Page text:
For the purposes of XHTML, content negotiation is the practice of serving one media type to certain layout engines, while serving another to others via embedded scripting languages (Javascript, PHP). The difference between using content negotiation and simply serving XHTML with a text/html media type is that content negotiation often (though not necessarily) serves HTML as HTML as opposed to XHTML as HTML. In other words, depending on the UA (user agent), a peek at the source code would reveal either an HTML DTD or XHTML DTD, an XML declaration or a Content-type meta tag, an XML stylesheet PI or a linked one. This means that with judicious scripting, one could author valid XHTML without regard to the rules of HTML and take advantage of the extensibility and efficient processing of XML for supporting layout engines while authoring valid HTML (sans aforementioned extensibility, processing) for other layout engines using much of the same markup.

Media Types and Layout EnginesEdit

Comparison of Media Types and Layout EnginesEdit

The responses when a well-formatted XHTML document is served with different media types.

Trident Tasman Gecko WebCore KHTML Presto iCab
application/xhtml+xml Prompt for download Prompt for download XHTML XML HTML XHTML (X)HTML
application/xml XML Crash XHTML XML XML XHTML Text
text/html HTML HTML HTML HTML HTML HTML HTML

Presto media type notesEdit

  1. application/xml — In order to recieve the benefits of XML processing in Presto-based layout engines (such as Opera or Opera Mini or Opera Mobile), one must use an XSL stylesheet to transform the XHTML into XML. [1].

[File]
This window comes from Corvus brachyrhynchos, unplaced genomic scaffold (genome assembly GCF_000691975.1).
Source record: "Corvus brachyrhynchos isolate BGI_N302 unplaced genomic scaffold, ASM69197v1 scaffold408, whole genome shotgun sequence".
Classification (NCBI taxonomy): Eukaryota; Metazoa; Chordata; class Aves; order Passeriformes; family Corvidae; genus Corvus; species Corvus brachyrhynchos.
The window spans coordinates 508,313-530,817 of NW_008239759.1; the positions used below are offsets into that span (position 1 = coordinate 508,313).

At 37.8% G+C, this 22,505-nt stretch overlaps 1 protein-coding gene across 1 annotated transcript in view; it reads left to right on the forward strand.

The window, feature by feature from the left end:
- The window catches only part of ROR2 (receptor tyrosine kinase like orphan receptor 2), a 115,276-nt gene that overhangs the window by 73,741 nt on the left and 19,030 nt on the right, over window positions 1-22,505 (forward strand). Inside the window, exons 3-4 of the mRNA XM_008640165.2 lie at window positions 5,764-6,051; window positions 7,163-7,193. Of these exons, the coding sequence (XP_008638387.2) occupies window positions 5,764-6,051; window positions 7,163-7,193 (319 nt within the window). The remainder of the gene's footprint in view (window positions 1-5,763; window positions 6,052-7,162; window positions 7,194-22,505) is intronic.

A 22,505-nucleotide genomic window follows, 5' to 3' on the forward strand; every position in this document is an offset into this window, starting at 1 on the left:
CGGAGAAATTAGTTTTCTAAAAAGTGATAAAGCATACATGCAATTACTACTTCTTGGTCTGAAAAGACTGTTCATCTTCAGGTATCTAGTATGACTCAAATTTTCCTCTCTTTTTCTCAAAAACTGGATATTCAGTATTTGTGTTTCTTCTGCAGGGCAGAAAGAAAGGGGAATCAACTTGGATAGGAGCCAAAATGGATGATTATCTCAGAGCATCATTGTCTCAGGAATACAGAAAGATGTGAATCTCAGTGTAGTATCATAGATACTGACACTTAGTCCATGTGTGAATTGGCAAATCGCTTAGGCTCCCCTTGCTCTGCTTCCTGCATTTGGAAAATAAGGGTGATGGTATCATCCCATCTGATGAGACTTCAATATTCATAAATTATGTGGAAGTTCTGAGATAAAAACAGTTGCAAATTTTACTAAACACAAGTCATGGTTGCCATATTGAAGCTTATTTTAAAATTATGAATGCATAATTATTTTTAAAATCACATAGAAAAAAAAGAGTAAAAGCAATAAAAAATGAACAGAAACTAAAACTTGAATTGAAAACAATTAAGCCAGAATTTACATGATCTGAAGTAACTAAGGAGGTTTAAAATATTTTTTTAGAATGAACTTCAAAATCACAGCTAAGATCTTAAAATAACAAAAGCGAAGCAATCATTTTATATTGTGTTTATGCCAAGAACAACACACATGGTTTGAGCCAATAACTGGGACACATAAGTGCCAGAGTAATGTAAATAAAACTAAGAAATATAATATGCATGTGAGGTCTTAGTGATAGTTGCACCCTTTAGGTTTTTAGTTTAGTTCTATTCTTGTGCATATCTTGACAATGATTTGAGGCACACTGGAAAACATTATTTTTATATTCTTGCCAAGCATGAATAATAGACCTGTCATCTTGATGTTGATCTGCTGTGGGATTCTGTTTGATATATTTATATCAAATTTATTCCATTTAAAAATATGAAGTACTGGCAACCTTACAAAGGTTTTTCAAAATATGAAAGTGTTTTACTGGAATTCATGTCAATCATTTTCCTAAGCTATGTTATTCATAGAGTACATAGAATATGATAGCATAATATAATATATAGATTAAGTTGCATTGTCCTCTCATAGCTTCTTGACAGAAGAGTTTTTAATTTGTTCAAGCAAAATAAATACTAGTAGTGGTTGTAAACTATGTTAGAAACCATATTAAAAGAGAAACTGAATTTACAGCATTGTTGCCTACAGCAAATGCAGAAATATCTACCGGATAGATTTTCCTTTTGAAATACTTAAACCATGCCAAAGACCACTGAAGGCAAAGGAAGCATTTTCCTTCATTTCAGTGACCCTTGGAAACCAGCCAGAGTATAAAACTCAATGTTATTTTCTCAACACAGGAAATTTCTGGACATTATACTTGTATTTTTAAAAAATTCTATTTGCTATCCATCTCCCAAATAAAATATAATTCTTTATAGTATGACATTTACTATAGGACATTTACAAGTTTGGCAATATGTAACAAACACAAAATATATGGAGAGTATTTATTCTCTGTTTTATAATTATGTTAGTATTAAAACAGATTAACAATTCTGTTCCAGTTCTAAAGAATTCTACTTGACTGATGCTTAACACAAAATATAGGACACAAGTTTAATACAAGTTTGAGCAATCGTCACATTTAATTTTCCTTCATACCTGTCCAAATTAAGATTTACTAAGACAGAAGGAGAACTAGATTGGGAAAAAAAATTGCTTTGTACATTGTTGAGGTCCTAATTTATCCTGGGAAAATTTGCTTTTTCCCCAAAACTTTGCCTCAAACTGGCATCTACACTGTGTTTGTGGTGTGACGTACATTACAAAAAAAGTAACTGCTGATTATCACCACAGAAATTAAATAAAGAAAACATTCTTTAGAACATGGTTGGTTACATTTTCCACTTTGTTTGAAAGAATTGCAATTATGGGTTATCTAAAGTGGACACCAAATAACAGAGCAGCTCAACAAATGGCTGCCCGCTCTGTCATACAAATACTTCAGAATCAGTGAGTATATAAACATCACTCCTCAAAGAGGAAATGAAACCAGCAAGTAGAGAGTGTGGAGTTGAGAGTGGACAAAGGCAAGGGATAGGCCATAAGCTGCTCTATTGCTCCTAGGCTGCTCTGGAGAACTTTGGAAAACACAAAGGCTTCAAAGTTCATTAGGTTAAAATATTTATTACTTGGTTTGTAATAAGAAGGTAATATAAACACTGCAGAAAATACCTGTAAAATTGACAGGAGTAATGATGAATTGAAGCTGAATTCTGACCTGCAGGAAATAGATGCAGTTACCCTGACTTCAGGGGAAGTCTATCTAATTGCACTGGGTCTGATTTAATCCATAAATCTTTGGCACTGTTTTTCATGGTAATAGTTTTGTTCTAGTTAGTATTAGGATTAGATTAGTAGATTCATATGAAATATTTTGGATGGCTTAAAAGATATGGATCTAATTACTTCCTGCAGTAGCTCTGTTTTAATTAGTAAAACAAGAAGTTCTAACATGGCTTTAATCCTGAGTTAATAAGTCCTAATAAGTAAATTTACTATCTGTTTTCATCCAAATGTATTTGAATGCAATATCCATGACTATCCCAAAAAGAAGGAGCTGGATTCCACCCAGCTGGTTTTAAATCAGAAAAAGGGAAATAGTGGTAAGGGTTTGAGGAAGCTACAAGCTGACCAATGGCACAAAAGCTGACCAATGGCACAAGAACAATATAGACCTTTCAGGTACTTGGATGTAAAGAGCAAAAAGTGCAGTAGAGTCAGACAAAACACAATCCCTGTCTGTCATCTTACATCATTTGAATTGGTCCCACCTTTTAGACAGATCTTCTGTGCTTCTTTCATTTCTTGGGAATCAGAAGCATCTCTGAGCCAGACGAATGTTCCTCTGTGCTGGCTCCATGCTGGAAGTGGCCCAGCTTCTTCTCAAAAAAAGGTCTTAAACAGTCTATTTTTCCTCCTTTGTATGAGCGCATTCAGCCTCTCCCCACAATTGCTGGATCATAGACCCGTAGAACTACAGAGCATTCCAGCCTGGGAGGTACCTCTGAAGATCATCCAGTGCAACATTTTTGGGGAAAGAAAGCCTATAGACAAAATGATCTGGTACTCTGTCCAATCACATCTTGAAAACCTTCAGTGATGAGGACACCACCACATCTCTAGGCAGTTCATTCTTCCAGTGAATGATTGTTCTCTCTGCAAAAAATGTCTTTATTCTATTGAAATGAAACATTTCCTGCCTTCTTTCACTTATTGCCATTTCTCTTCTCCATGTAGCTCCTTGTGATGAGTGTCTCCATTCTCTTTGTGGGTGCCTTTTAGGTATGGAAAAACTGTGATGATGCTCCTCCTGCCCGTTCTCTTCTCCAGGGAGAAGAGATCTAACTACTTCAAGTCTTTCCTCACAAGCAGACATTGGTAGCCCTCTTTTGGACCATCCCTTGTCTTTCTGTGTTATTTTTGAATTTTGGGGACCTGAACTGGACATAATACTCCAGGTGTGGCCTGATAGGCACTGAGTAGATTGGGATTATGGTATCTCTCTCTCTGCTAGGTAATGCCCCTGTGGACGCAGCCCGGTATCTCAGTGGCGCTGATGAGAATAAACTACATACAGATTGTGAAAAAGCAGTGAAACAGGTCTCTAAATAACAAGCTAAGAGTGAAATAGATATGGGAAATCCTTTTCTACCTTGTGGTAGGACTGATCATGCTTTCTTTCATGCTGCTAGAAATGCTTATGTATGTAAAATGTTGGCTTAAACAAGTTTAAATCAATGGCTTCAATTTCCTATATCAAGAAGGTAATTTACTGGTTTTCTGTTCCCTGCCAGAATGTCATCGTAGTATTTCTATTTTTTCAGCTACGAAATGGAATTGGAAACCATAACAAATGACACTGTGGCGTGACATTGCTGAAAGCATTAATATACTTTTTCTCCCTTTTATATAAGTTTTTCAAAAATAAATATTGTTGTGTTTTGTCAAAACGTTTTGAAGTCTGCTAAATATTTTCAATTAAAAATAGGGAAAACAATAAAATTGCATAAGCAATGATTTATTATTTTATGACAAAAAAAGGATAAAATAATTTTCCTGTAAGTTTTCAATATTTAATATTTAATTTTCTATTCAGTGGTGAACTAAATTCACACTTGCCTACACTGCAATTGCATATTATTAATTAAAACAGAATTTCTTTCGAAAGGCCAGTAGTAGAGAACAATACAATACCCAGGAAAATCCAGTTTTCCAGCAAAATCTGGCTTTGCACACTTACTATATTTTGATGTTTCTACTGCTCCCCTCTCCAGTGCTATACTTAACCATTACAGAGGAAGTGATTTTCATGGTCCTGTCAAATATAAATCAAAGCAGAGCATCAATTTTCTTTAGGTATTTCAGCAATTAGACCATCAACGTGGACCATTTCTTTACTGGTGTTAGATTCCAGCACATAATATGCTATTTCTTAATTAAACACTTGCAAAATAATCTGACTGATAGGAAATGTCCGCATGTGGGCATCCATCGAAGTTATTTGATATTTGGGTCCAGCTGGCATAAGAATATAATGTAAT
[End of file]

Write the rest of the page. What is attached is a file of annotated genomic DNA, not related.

WebCore media type notesEdit

  1. application/xhtml+xml, application/xml, text/xml — HTML entities and custom entities defined by custom DTD are not recognized.

KHTML media type notesEdit

  1. application/xhtml+xml — KHTML supports this media type, but processes the document as HTML.
  2. application/xml, text/xml — HTML entities and custom entities defined by custom DTD are not recognized.

iCab media type notesEdit

  1. application/xhtml+xml — Type selector in CSS is matched case-insensitively.

XML ParsingEdit

Save two copies of the following document, one as badlyFormed.html and one as badlyFormed.xhtml.

<!DOCTYPE html PUBLIC "-//W3C//DTD XHTML 1.0 Strict//EN" "http://www.w3.org/TR/xhtml1/DTD/xhtml1-strict.dtd">
<html xmlns="http://www.w3.org/1999/xhtml" xml:lang="en" lang="en">
 <head>
  <title>Not well-formed</title>
 </head>
 <body>
  <p>An XHTML-compliant browser should refuse to render any part of this page.</p>
  <p>This paragraph is <b><i>not</b> well-formed</i>.
 </body>
</html>

According to the XML specification, on which the XHTML specification is based, a compliant browser should refuse to render any part of the document. Instead it should return an error message. Open badlyFormed.xhtml. You should get an error message similar to this one:

XML Parsing Error: mismatched tag. Expected: </i>.
Location: file:///D:/Practice/XHTML/BadlyFormed.xhtml
Line Number 8, Column 35:

  <p>This paragraph is <b><i>not</b> well-formed</i>.
----------------------------------^

If you don't get an error message then either the MIME type is set incorrectly or your browser is non-compliant. Microsoft Internet Explorer, version 7.0 and lower, is non-compliant. Mozilla Firefox is compliant (at least from version 1.0 upwards, possibly in earlier versions).

Using Firefox you can check the MIME type for the page. From the Tools menu select the Page Info option. Three lines down on the General tab is 'Type:'. The type for badlyFormed.xhtml should be application/xhtml+xml. If it isn't you don't have the extension .xhtml mapped to application/xhtml+xml.

Now try opening badlyFormed.html with Firefox. The page will probably be displayed, contrary to the XHTML specification. Check the MIME type. It should be text/html. This means that Firefox parses the document as HTML not XHTML. Web browsers normally display HTML regardless of any errors on the page, so the page is rendered.

Last modified on 30 December 2009, at 19:50